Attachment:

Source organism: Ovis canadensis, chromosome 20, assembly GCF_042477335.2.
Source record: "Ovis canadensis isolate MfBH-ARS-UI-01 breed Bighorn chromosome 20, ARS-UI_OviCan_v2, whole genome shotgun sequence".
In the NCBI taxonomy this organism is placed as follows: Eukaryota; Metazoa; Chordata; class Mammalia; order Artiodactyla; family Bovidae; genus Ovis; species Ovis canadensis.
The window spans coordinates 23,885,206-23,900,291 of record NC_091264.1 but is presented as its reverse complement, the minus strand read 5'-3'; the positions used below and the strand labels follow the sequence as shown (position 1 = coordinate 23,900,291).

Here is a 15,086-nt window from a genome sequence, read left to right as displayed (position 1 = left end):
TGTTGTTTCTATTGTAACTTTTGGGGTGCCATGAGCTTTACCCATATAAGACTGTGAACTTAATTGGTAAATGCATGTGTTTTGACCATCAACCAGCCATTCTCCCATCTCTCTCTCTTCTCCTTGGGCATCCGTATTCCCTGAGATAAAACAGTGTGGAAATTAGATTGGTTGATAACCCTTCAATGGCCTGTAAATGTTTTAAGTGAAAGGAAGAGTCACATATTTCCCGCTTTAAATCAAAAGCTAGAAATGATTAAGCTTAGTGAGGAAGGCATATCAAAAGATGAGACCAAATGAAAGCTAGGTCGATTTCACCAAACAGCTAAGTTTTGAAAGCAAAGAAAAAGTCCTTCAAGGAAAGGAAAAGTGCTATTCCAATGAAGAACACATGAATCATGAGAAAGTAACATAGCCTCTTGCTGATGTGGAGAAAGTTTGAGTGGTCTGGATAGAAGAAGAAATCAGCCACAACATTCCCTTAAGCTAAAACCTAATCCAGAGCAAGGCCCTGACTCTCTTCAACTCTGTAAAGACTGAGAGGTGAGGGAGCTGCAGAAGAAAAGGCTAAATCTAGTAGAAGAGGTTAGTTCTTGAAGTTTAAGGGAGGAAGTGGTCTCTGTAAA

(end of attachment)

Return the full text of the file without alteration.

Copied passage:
Source organism: Ovis canadensis, chromosome 20, assembly GCF_042477335.2.
Source record: "Ovis canadensis isolate MfBH-ARS-UI-01 breed Bighorn chromosome 20, ARS-UI_OviCan_v2, whole genome shotgun sequence".
In the NCBI taxonomy this organism is placed as follows: Eukaryota; Metazoa; Chordata; class Mammalia; order Artiodactyla; family Bovidae; genus Ovis; species Ovis canadensis.
The window spans coordinates 23,885,206-23,900,291 of record NC_091264.1 but is presented as its reverse complement, the minus strand read 5'-3'; the positions used below and the strand labels follow the sequence as shown (position 1 = coordinate 23,900,291).

Here is a 15,086-nt window from a genome sequence, read left to right as displayed (position 1 = left end):
TGTTGTTTCTATTGTAACTTTTGGGGTGCCATGAGCTTTACCCATATAAGACTGTGAACTTAATTGGTAAATGCATGTGTTTTGACCATCAACCAGCCATTCTCCCATCTCTCTCTCTTCTCCTTGGGCATCCGTATTCCCTGAGATAAAACAGTGTGGAAATTAGATTGGTTGATAACCCTTCAATGGCCTGTAAATGTTTTAAGTGAAAGGAAGAGTCACATATTTCCCGCTTTAAATCAAAAGCTAGAAATGATTAAGCTTAGTGAGGAAGGCATATCAAAAGATGAGACCAAATGAAAGCTAGGTCGATTTCACCAAACAGCTAAGTTTTGAAAGCAAAGAAAAAGTCCTTCAAGGAAAGGAAAAGTGCTATTCCAATGAAGAACACATGAATCATGAGAAAGTAACATAGCCTCTTGCTGATGTGGAGAAAGTTTGAGTGGTCTGGATAGAAGAAGAAATCAGCCACAACATTCCCTTAAGCTAAAACCTAATCCAGAGCAAGGCCCTGACTCTCTTCAACTCTGTAAAGACTGAGAGGTGAGGGAGCTGCAGAAGAAAAGGCTAAATCTAGTAGAAGAGGTTAGTTCTTGAAGTTTAAGGGAGGAAGTGGTCTCTGTAAA